An unusual fact about this movie is that even though the music is very much signature John Carpenter music, it is actually scored by Ennio Morricone. Kurt Russell Starred in five different movies for John Carpenter. He is pretty perfect in this. However, his greatest role (again in my opinion), greatest collaboration with JC and my favourite Carpenter movie is…
No.1 – Big Trouble in Little China (1986)
“I’m a reasonable guy. But, I’ve just experienced some very unreasonable things.”
A movie that they genuinely could not remake any better. A one off. I cannot think of many movies (other than Night of the Creeps -1986), which crosses so many different genres. It’s part sci-fi, horror, comedy, adventure, romantic comedy, Kung-Fu with a mix of magic and fantasy.
Jack Burton (Russell) and his friend Wang Chi (Dennis Dun who would work with Carpenter a year later on Prince of Darkness), are dragged in to an underground world of ancient Chinese mysticism, and adventure. Together they must rescue the girl(s), stop a bad guy and save the world.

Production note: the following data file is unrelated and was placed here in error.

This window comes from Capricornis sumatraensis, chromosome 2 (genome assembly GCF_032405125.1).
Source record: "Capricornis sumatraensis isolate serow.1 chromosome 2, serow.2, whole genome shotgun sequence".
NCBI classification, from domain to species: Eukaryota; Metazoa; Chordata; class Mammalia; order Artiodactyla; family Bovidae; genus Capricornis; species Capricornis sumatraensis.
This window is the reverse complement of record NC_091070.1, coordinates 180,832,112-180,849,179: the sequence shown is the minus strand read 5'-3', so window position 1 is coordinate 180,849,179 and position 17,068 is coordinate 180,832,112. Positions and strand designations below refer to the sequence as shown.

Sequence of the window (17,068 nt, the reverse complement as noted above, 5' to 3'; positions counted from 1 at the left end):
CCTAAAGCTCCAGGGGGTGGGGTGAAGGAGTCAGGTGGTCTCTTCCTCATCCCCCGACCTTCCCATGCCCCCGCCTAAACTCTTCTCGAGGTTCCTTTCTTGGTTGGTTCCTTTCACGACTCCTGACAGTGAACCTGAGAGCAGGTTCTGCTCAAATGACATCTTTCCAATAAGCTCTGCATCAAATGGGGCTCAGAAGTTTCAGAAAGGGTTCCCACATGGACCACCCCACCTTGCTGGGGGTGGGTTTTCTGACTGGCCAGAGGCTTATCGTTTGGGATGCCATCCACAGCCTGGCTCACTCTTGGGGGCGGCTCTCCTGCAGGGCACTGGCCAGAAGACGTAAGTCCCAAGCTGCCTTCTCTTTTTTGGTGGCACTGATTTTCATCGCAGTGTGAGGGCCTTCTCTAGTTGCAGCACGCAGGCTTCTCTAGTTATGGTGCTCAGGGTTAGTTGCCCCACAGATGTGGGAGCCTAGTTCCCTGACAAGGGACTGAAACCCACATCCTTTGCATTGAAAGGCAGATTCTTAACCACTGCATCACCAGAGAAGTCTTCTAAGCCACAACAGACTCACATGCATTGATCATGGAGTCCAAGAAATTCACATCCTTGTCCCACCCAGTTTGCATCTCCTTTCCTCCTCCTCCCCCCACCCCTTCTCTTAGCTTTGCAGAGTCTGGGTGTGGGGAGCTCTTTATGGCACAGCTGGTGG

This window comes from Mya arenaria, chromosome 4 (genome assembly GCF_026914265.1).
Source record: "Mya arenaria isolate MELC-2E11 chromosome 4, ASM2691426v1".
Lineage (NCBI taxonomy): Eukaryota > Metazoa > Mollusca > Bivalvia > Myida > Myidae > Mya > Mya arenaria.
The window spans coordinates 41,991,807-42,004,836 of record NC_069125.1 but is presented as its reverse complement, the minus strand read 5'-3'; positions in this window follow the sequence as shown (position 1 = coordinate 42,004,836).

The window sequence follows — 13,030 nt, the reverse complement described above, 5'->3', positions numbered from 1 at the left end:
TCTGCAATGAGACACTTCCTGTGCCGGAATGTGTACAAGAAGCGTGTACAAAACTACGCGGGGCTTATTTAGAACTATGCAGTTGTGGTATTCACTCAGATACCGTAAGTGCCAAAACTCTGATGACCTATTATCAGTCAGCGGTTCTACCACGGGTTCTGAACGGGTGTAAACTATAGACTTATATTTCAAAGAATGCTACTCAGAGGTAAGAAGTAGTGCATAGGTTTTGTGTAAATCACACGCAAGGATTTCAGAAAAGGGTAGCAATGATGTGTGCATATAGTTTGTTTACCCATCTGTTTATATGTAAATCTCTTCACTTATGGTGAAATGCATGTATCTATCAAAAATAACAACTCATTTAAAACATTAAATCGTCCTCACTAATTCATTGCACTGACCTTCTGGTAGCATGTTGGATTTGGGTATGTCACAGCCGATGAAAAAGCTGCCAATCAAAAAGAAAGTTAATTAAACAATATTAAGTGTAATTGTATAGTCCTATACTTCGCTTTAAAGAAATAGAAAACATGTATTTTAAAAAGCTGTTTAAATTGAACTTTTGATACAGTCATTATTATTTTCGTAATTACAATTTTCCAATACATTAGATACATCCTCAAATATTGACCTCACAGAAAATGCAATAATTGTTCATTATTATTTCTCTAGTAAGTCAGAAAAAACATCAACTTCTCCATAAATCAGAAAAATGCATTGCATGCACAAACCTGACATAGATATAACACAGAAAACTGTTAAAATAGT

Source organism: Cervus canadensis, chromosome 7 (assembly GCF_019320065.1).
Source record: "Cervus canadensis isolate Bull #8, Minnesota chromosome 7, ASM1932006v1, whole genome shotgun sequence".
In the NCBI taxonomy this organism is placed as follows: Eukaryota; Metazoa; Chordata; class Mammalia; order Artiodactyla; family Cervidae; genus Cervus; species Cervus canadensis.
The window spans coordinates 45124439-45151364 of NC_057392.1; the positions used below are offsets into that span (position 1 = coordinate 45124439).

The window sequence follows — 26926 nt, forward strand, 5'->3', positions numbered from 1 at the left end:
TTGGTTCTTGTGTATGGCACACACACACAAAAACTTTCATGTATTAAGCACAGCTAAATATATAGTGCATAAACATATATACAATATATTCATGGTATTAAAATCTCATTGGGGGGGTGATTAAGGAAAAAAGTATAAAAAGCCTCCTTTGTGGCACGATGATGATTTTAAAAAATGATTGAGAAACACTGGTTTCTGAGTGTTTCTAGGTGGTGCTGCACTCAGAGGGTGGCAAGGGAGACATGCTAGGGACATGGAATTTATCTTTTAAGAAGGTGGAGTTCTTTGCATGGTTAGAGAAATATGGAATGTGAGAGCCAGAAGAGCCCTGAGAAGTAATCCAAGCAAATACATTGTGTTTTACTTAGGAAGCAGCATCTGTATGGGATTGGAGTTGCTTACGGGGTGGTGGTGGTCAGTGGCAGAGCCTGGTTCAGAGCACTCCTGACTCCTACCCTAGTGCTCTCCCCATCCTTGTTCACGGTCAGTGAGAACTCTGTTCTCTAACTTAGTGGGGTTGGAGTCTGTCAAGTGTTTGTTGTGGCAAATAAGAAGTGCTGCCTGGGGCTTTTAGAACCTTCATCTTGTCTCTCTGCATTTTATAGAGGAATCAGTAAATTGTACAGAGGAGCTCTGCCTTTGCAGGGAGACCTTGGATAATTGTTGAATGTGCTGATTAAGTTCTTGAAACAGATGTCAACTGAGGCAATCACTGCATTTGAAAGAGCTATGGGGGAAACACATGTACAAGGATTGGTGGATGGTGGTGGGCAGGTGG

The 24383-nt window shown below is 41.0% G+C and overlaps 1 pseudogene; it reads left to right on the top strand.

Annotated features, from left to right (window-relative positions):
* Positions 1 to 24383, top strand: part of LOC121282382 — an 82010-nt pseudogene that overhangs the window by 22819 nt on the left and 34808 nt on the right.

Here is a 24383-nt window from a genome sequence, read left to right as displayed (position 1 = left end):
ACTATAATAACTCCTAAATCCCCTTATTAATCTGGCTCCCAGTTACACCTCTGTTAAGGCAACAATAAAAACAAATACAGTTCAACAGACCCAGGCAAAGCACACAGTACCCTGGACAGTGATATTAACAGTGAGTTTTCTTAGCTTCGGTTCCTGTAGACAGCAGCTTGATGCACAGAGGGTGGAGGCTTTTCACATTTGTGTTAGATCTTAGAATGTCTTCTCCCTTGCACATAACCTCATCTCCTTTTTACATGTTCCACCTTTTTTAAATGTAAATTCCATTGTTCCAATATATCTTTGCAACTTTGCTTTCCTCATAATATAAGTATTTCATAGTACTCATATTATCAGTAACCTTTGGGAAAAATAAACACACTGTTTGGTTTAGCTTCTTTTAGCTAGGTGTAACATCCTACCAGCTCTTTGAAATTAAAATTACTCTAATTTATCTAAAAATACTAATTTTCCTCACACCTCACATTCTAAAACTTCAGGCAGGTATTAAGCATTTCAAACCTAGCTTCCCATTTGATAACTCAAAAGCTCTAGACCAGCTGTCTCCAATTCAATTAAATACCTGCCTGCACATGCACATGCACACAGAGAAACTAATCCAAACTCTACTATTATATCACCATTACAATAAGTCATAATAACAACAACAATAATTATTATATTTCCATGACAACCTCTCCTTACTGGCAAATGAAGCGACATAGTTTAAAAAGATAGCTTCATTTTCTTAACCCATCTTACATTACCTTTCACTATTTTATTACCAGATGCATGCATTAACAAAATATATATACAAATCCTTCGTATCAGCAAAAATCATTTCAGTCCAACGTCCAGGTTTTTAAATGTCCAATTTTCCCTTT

The cast is a who’s who of 80’s regulars. Kim Cattrall plays reporter Gracie Law with absolute cheese and bounces of Russell well. James Hong plays Lo Pan with a kind of Saturday afternoon bad guy attitude and does everything except twirl his considerable moustache. We even have Al Leong making one of his trademark henchman appearances. The late Victor Wong plays the heroes guide, using magic and cunning to help dispatch the Lo Pan. I particularly love the moment he and Lo Pan ‘dual’ using avatars of themselves. It’s a great moment, and looks great on the Blu-ray release.
John Carpenter wrote the original screenplay as a Western adventure, and you can tell this through the movie.
It’s a superb piece of cinema, and something I’ve watched nearly as many times as The Lost Boys and The Warriors. If you’ve not caught it, please do. You can pick the Blu-ray up quite cheaply, and it looks great.
I hope you’ve enjoyed my Top 5 John Carpenter Films To Watch During Lockdown. I imagine some of you would have put Escape from New York in there, along with Prince of Darkness or even Escape from LA. I myself have a soft spot for the ridiculous ‘Ghosts of Mars’ (2001). Please let me know your top 5 below in the comments.